It is probably all of those plus other things I can’t remember. And I probably don’t care about those things either, because in the end, I don’t really care about the equation that formed the solution (I can’t even do longhand division), and there is no calculator for solving life, that I know of.

And besides, this is all just a self-absorbed way for me to write witty banter that makes me laugh at you for laughing at it.

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It's like: slow cancerous death rattle, the hunger, this american life

categorizing the lives of pandas and snakes in a college-ruled notebook filled with math equations

By dusty (April 9, 2008)

I wish I was a fat person because I like food.

But, typical of the unfairness that is this world we live in, I was born with an unfairly overactive cracked-out metabolism and an appetite that can only stomach a pound’s worth of food in one sitting (at the very most — even in the most extreme conditions). My plight is real, my fortune unfortunate, and my body not able to eat all the food that I like. This is the dire reality that I live in, dear reader.

I have tried everything to overcome my insufferable disability, but it’s all in vain (and by vain I don’t mean my appearance but the fact that I cannot eat a 72 oz. ribeye steak without having a seizure). I have taken SSRI’s (hoping for the gloriously delightful side effect of massive weight gain), I have tried lipo-injection, I have tried laying on the couch for weeks without moving, I have even tried injecting multiple meals straight into my body through an IV. But nothing, nothing whatsoever will cure this horrible affliction. I will never be able to eat more than two plates at a buffet, or eat my family out of house and home (or even eat my family, after a shipwreck or plane crash). I will never fit the American obesity stereotype and also I will never be able to have a gastrointestinal bypass.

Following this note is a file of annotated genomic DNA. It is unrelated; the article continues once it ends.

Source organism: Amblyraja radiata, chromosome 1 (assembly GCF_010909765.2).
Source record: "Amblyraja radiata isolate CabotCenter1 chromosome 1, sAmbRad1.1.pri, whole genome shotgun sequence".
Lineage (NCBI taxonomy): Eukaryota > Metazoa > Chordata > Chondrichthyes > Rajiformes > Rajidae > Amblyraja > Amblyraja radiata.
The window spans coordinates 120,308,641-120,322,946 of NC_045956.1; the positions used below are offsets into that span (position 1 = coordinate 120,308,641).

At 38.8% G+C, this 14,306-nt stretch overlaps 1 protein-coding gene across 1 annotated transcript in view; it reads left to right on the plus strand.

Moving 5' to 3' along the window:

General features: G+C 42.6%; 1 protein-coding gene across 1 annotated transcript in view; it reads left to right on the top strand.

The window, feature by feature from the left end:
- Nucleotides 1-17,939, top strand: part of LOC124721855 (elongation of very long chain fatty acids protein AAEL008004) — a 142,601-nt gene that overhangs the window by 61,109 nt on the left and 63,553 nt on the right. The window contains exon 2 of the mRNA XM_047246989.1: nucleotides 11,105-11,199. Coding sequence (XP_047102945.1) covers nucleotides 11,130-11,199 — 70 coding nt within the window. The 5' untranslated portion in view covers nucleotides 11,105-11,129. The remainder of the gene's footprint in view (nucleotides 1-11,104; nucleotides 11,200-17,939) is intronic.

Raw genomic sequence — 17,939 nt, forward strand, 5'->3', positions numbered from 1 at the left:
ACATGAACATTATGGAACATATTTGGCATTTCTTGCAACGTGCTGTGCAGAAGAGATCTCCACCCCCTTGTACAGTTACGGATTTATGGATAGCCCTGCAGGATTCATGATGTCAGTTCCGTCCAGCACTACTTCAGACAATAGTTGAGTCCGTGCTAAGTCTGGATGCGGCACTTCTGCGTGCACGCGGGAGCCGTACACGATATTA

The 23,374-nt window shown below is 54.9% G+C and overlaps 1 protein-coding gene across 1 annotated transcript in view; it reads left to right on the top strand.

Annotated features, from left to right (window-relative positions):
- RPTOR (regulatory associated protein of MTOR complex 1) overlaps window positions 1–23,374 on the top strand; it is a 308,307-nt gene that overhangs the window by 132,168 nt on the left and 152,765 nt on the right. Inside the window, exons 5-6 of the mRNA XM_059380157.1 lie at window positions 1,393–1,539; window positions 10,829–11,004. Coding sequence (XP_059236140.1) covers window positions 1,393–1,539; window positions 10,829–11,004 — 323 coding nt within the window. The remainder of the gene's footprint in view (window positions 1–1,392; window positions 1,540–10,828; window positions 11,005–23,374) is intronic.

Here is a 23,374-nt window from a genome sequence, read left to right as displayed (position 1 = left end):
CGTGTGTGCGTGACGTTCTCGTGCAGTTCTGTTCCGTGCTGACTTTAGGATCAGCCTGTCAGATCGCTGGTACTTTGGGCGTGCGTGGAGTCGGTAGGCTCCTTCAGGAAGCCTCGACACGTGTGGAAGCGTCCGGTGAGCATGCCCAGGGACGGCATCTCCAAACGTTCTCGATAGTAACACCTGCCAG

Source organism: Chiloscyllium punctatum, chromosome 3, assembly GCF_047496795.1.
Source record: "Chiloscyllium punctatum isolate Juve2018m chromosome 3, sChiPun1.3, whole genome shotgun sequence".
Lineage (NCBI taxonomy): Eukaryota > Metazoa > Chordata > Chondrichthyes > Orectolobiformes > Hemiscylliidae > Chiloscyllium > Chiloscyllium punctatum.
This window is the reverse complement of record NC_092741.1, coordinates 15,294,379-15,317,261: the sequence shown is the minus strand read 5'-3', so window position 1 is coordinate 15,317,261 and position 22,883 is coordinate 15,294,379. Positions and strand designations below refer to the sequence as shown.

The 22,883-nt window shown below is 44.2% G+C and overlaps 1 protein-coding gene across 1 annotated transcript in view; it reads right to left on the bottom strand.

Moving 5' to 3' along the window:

Yet despite living this nightmare life of average-sized portions and second-rate leftovers, I will continue to coat my face in grease and cow’s blood and butter and McDonald’s breakfast in the false hopes that one day my stomach will open up and I can eat an entire large animal smothered in gravy in one sitting.

Maybe one day.

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It's like: this american life, unicorns & rainbows

a rather large event unfolding in a terrifically hysterical manner

By dusty (April 8, 2008)

Tonight I asked Alan what to write about (I had been thinking about Sunny Delight). To which he replied “how alan is going to get people to buy what he composes on fl studio”.

“wtf is the fl studio,” said I (because when you are talking on the internet, abbreviations such as “wtf” are absolutely necessary).

He informed me, and instead of telling you what it is I am just going to regale you with tales of my childhood.

My childhood was amazing in every way. There were times when I played in the sandbox, and there were times when I rode my bicycle down the hill in front of my house. There were times when I went sledding and times when I went swimming. Times when I drew with markers on my privates and times when I got my mouth washed out with soap. There were times when I had 3 “girlfriends” and times when I built treehouses and forts and sandcastles. I had dogs and I hated some foods (and loved others). What I am saying is that my childhood was pretty much exactly the same as every other little boy’s childhood ever. (This of course does not take into account the lives of crackbabies and retards and the abused and the poor and the ugly and the dead.)

The lesson in all of this is that remembrance is an ugly beast, but a beast that can be tamed. (For example, that time when my parents left me all alone in my house as a tiny boy while they test-drove a new car and planned their ultimate escape from me — it was just a dream, apparently.)